What is lahmajun, you ask? Well, the simple answer is...there is no simple answer. If you call it an Armenian pizza, you'd be wrong. Because it's also Turkish. And it's not a pizza.
Basically, lahmajun is a flatbread topped with a ground lamb (or beef) mixture, seasoned with tomatoes and various peppers. If you search the Interwebs, you'll find a few recipes that vary widely from each other. You can find a huge lamb:tomato ratio, or a very small one. You can find the addition of pepper paste, which I haven't been able to figure out. Some recipes pre-cook the lamb mixture, some don't. Some cook at a high temp, some low, etc., etc. It's enough to make a person give up.
But I couldn't give up. You see, I promised a friend of mine (hi Sami!) that I'd attempt to make lahmajun for Thanksgiving. And once that promise was made (although in a slight state of inebriation), nothing short of hospitalization or death was going to keep me from fulfilling it.
So, promise kept. My only hope is that it's at least recognizable to Sami as lahmajun. (Heh, I just realized that instead of doing turkey for Thanksgiving, I'm doing Turkish for Thanksgiving.)
I was pretty happy with the results, except for the dough. I have a feeling I can come up with something with a lot less rise/rest time that will be closer to what I want - crispy, only slightly chewy, but strong enough to stand up to the heavy-ish lamb filling. So for now, I'm only going to give you the filling recipe, plus instructions on what to do with your dough, however you choose to procure it.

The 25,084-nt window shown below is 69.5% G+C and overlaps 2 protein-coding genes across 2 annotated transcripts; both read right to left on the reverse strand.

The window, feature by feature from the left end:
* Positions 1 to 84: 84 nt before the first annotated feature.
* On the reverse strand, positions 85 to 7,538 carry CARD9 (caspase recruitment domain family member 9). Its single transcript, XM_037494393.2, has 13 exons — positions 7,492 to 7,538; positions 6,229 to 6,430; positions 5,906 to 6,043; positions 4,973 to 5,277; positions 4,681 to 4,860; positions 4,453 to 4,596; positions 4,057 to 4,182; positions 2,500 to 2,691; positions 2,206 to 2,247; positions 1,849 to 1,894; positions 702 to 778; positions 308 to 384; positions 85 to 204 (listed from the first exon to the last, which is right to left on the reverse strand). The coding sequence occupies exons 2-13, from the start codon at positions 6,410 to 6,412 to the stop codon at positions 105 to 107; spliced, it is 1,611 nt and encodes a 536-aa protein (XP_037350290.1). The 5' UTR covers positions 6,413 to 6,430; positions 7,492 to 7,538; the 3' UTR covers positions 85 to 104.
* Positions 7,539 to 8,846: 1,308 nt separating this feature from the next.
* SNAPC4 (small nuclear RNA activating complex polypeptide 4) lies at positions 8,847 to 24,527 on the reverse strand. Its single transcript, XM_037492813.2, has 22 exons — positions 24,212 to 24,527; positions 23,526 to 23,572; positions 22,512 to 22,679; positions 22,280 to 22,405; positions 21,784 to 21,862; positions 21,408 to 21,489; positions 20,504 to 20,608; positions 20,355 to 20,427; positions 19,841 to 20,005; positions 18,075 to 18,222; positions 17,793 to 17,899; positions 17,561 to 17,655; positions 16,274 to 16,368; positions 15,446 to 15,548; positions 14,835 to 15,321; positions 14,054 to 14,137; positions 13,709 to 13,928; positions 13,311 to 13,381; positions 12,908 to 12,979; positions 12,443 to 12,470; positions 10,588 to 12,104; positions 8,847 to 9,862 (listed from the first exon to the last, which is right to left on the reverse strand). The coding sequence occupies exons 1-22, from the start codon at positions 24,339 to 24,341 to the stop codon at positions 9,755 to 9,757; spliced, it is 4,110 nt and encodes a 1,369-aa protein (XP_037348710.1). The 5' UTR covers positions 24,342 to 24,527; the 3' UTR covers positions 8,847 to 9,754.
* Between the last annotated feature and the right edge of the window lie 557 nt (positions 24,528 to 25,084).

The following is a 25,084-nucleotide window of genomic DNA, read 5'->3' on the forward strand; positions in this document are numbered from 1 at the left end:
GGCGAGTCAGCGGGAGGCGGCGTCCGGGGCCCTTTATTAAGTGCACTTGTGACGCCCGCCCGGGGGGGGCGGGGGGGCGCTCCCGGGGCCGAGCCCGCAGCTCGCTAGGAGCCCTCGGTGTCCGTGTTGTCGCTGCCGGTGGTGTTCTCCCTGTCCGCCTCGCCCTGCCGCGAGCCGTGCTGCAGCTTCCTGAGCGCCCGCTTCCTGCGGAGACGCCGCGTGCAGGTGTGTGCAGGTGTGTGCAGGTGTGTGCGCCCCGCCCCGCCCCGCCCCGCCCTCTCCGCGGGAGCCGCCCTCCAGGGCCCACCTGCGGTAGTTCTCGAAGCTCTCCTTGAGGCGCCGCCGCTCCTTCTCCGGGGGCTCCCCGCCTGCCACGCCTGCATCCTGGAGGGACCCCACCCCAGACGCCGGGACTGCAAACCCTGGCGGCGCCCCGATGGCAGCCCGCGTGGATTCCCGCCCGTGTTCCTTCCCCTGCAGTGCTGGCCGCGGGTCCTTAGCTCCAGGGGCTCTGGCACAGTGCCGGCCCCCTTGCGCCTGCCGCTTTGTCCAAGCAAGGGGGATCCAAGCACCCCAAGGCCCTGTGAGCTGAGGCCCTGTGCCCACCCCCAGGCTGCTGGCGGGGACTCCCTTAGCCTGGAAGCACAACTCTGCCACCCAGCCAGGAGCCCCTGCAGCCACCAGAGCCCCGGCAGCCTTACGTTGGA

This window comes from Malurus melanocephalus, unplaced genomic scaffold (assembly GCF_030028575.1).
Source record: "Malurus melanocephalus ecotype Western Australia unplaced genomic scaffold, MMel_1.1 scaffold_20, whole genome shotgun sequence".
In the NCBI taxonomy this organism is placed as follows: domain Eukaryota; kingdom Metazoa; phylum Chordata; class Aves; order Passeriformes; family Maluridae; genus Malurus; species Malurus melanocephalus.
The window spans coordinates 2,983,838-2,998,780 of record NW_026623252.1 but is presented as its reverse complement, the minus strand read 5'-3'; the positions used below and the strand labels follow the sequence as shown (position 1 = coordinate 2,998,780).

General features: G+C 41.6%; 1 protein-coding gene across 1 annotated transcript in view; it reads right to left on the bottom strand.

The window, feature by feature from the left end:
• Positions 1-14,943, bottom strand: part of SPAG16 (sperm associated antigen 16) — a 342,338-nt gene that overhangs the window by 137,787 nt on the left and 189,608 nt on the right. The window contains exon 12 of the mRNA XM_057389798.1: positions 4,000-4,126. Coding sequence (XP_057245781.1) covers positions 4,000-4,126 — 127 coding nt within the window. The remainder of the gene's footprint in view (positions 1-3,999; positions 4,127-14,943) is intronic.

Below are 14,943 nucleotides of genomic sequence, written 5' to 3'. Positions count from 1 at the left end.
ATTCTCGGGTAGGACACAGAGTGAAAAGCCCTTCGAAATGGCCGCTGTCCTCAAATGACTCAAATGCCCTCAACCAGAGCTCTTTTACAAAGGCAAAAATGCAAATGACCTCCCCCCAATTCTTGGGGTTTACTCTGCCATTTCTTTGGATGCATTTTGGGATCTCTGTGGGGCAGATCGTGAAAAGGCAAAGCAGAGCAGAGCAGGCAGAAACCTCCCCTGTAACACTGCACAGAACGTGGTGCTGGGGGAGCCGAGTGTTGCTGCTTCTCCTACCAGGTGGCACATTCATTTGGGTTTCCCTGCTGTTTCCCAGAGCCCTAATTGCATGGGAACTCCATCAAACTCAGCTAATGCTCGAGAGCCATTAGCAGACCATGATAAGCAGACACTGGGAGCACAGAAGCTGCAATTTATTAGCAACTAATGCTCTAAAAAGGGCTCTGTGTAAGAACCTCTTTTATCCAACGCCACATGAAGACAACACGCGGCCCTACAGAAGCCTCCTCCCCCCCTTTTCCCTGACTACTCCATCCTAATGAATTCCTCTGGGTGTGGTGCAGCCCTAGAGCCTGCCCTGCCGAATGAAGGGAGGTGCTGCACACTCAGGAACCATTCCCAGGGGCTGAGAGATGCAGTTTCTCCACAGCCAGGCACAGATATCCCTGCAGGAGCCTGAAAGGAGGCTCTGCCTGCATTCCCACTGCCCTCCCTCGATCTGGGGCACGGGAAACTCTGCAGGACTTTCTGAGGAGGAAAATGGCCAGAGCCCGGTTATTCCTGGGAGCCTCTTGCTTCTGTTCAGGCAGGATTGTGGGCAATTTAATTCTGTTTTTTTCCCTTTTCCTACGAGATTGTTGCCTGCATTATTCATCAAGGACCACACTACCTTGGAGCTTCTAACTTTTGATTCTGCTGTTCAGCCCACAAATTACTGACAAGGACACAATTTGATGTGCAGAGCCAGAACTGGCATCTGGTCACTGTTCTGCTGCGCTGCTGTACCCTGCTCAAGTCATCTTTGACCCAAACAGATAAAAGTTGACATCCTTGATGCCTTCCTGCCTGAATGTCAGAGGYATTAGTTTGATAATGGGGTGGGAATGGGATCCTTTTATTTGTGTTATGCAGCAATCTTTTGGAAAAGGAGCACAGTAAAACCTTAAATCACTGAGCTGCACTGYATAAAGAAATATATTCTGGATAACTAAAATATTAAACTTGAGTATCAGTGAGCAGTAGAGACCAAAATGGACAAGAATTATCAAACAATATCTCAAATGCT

1 recipe "pizza" dough
1 lb ground lamb (actually, .91 lbs, since stores around here can't seem to sell in even increments)
4 plum tomatoes from a can (preferably San Marzano), minced
1/2 onion, minced
1 clove garlic, minced
1.5 t paprika
1/2 t Aleppo pepper
1/4 t black pepper
handful of chopped parsley
1/2 t salt
Sweat the onion and garlic over medium-low heat. When almost translucent, add the lamb and peppers. Mix and mash over low heat. Add the tomatoes, and mix and mash some more. You don't want to cook the lamb completely, as that will happen in the oven. Make sure to mash pretty good, unless your lamb has been twice-ground (and if you have a butcher that will do that for you, can I move in?). An almost-spreadable consistency is what you're looking for. Mix in the chopped parsley and salt. Taste it (half-cooked lamb won't kill you) and adjust the salt if necessary.
Dump the lamb mixture into a colander over a bowl to drain. All that liquid (water from the tomatoes and fat from the lamb) may do horrendous things to your dough later.
Divide your dough into 4 pieces. Roll each one out really really thin. If you're lucky enough to have a pizza stone, use it. I'm not, so I used an inverted cookie sheet. (Watch those buggers, the thin ones like to warp and jump at high temperatures!) Spread 1/4 of the lamb onto the rolled-out dough. I use the word "spread" loosely. Spread is what I wanted. Smoosh and push around until it's even is what I got.
If you're using the inverted cookie sheet, I found that 5 minutes at 450, followed by 2-3 more minutes directly on the oven rack was sufficient.
Let cool a little, sprinkle with lemon juice, a little chopped parsley, and serve.